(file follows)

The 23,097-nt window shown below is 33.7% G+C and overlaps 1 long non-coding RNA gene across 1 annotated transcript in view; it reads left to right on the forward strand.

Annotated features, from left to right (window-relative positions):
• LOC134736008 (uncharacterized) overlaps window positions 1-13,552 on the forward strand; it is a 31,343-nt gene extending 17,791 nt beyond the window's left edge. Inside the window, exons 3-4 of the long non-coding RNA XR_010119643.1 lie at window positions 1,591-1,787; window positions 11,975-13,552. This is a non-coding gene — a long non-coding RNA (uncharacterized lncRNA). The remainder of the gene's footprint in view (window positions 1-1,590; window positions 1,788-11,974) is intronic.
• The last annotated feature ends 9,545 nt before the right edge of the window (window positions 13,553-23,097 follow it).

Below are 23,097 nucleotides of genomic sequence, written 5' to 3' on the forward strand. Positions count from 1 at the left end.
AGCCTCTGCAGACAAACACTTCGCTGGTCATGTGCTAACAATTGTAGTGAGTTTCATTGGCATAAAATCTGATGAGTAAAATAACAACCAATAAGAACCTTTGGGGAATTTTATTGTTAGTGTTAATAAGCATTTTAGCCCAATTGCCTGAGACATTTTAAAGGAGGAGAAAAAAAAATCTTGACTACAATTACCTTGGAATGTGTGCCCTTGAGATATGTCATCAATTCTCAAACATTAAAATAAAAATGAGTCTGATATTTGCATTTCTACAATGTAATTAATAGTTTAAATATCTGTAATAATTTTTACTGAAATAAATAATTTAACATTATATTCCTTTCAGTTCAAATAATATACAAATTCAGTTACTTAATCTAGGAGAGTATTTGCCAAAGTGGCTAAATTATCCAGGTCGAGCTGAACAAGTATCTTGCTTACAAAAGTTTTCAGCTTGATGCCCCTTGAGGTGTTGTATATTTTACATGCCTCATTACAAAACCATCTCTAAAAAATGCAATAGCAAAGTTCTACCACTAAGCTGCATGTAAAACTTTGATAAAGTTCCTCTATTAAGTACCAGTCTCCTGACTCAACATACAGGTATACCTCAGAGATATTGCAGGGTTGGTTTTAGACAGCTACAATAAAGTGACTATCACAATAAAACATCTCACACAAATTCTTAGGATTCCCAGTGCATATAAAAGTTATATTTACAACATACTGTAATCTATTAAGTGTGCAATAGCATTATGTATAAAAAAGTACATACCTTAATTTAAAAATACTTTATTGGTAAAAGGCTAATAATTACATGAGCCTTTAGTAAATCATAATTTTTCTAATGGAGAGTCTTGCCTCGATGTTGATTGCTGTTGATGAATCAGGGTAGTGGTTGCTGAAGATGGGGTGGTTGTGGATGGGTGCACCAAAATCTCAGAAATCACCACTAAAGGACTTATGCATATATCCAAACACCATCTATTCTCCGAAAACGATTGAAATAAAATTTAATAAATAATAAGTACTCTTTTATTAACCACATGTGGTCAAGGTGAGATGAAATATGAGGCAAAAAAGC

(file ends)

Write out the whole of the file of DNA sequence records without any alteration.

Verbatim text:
The 23,097-nt window shown below is 33.7% G+C and overlaps 1 long non-coding RNA gene across 1 annotated transcript in view; it reads left to right on the forward strand.

Annotated features, from left to right (window-relative positions):
• LOC134736008 (uncharacterized) overlaps window positions 1-13,552 on the forward strand; it is a 31,343-nt gene extending 17,791 nt beyond the window's left edge. Inside the window, exons 3-4 of the long non-coding RNA XR_010119643.1 lie at window positions 1,591-1,787; window positions 11,975-13,552. This is a non-coding gene — a long non-coding RNA (uncharacterized lncRNA). The remainder of the gene's footprint in view (window positions 1-1,590; window positions 1,788-11,974) is intronic.
• The last annotated feature ends 9,545 nt before the right edge of the window (window positions 13,553-23,097 follow it).

Below are 23,097 nucleotides of genomic sequence, written 5' to 3' on the forward strand. Positions count from 1 at the left end.
AGCCTCTGCAGACAAACACTTCGCTGGTCATGTGCTAACAATTGTAGTGAGTTTCATTGGCATAAAATCTGATGAGTAAAATAACAACCAATAAGAACCTTTGGGGAATTTTATTGTTAGTGTTAATAAGCATTTTAGCCCAATTGCCTGAGACATTTTAAAGGAGGAGAAAAAAAAATCTTGACTACAATTACCTTGGAATGTGTGCCCTTGAGATATGTCATCAATTCTCAAACATTAAAATAAAAATGAGTCTGATATTTGCATTTCTACAATGTAATTAATAGTTTAAATATCTGTAATAATTTTTACTGAAATAAATAATTTAACATTATATTCCTTTCAGTTCAAATAATATACAAATTCAGTTACTTAATCTAGGAGAGTATTTGCCAAAGTGGCTAAATTATCCAGGTCGAGCTGAACAAGTATCTTGCTTACAAAAGTTTTCAGCTTGATGCCCCTTGAGGTGTTGTATATTTTACATGCCTCATTACAAAACCATCTCTAAAAAATGCAATAGCAAAGTTCTACCACTAAGCTGCATGTAAAACTTTGATAAAGTTCCTCTATTAAGTACCAGTCTCCTGACTCAACATACAGGTATACCTCAGAGATATTGCAGGGTTGGTTTTAGACAGCTACAATAAAGTGACTATCACAATAAAACATCTCACACAAATTCTTAGGATTCCCAGTGCATATAAAAGTTATATTTACAACATACTGTAATCTATTAAGTGTGCAATAGCATTATGTATAAAAAAGTACATACCTTAATTTAAAAATACTTTATTGGTAAAAGGCTAATAATTACATGAGCCTTTAGTAAATCATAATTTTTCTAATGGAGAGTCTTGCCTCGATGTTGATTGCTGTTGATGAATCAGGGTAGTGGTTGCTGAAGATGGGGTGGTTGTGGATGGGTGCACCAAAATCTCAGAAATCACCACTAAAGGACTTATGCATATATCCAAACACCATCTATTCTCCGAAAACGATTGAAATAAAATTTAATAAATAATAAGTACTCTTTTATTAACCACATGTGGTCAAGGTGAGATGAAATATGAGGCAAAAAAGC